3. Start with a Quote
A strong quote from a well-known personality or leader can grab a reader’s attention. These should be interesting quotes that are highly-relevant to the article.
“The people who are crazy enough to think they can change the world are the ones who do.”
Avoid using clichés, sweeping statements or quotes wrongly attributed to a famous person. For example, most of the quotes attributed to Albert Einstein were never spoken by him. But putting his name to them gives them an air of authority they don’t deserve.
4. Ask a Question
You can engage people very successfully by engaging in the conversation that people are already having in their own heads. Asking a question is perfect for this:
“Wouldn’t you like to know how to make an extra $1000 in the next seven days?” or “What if there was a way to get rid of cellulite forever?”
Asking a question is a very effective way of getting straight to the heart of the matter, and probing a problem the reader is already hoping to solve.
Strong, Persuasive Writing
Aim to write meaty, detailed content. Waffling your way through 1000 words of padding won’t cut it. You should have something to say, and be focused on saying it in the clearest way possible.
“The first sign of disintegration — in a writer — is that the writing loses the unique stamp of his/her character, & loses its inner light.”
(Ted Hughes, Poet)
Don’t simply recirculate ideas that already exist on the web. Do original research and apply original thinking. Your writing should speak in your own voice, and have a clear purpose.
Keep it Simple
Don’t try to impress anyone by writing intricate, flowery prose. You are not writing poetry here — you are aiming to communicate ideas.
Employ a simple and straightforward style.”
(Mark Twain, Author)
Business writing is about clarity and persuasion. Simple means getting rid of extra words. Don’t write, “He was very happy” when you can write “He was happy.” Prune your sentences.
Write Short Sentences
Avoid putting multiple thoughts in one sentence. The Hemingway Editor app can be useful for helping you trim down wordiness. It can be brutal the first time you use it. You may be shocked at how many excesses you are guilty of in your writing!
Practice writing simple sentences that are light on adverbs and complex constructions. Your readers will thank you for it.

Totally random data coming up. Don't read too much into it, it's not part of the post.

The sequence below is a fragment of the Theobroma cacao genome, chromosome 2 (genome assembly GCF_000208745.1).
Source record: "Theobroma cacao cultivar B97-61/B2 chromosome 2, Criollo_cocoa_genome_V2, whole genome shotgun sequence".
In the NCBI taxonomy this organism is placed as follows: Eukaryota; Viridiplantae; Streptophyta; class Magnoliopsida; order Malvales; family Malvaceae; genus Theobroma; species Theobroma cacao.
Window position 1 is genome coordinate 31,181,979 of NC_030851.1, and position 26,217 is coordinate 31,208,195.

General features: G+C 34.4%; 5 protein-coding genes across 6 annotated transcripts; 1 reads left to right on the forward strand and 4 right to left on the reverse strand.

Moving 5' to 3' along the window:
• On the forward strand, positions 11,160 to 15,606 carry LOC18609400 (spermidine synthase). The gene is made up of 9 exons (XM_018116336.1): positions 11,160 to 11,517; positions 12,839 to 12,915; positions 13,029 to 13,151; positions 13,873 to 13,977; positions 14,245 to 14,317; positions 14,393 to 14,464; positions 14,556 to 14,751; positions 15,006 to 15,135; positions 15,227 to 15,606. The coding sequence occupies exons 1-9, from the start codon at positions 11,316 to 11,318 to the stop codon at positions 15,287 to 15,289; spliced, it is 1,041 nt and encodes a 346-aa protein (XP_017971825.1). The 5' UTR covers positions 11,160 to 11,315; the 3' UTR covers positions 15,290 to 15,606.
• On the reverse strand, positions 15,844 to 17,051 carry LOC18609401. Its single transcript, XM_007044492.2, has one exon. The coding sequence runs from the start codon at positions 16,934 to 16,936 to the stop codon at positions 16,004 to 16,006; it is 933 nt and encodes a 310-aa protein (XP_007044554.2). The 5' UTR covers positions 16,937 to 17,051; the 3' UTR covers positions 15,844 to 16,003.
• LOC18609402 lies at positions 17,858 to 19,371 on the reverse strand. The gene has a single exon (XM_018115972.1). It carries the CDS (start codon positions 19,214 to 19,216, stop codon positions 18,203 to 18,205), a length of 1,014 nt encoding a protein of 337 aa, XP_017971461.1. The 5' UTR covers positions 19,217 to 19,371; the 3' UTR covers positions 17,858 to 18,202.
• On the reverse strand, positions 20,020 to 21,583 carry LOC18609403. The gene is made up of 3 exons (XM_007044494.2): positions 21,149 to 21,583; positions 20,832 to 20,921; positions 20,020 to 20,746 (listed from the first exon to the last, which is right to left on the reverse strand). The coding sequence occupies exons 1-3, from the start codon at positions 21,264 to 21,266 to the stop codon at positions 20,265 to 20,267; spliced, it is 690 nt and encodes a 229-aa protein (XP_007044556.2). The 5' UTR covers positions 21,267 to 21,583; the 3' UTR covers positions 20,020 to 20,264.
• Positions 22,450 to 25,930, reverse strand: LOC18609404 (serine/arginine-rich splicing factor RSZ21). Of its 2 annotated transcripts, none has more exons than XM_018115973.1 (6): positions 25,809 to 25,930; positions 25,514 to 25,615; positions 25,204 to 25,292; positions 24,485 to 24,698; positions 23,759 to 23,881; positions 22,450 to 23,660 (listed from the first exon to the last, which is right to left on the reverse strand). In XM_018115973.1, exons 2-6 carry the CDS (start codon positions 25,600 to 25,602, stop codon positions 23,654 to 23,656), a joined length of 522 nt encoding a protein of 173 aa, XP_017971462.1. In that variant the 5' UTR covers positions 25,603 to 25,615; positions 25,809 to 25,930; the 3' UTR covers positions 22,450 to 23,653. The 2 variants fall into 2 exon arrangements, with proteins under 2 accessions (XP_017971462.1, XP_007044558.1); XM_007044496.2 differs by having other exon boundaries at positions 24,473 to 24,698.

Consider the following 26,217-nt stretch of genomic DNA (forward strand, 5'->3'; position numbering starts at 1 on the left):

Take care over spelling, grammar, and punctuation. A simple error such as an apostrophe in the wrong place can interrupt a reader’s train of thought and put them off reading further.
Write to Last
While it’s tempting to jump on the bandwagon and write about topics that are in the news, these will date your content very quickly. In most cases, you are better off writing evergreen content that will still be useful several years from now.
Be particularly careful when including references to time. A phrase like ‘by the end of this year’ may make sense when the article is first published, but no sense to future readers. Be specific about the time period you are referring to.
Make it Easy to Scan
Most people are now reading content on mobile devices, and this has a real impact on the way you write. Don’t expect all your readers to lovingly consume every word you write. Most of them will just scan through the article.
Because of this, you need to write in a way that allows readers to skim and still make sense of your writing. Here are some good principles to apply:
Smart Use of Keywords
Keyword research is a huge topic that is too complex to delve into here. But for most pieces of content, you will aim to rank in search for a main keyword phrase. There will also be secondary keyword phrases that you will want to include.
But you should not make the mistake of ‘keyword stuffing’ your articles. That is, you should not repeat your main keyword over and over to attract the attention of the search engines.
Apart from creating a terrible user experience, this just doesn’t work as an SEO strategy. It’s not the 1990s anymore, and Google (in particular) is way too smart to be fooled this way.
Instead, you should include your main keyword in your title, but only in a way that reads naturally. Your focus should be on creating a great user experience. Everything else follows from that.
Simply write naturally, telling the best possible story about the subject in question. If you do this, then a whole range of related keywords will naturally occur in the body of the article, and that is exactly what you need.
Always write for the reader. Never write for the search engines.
A top-quality, engaging article that answers all the readers’ questions will do far more for search rankings than any keyword stuffed content.
Grammar and Style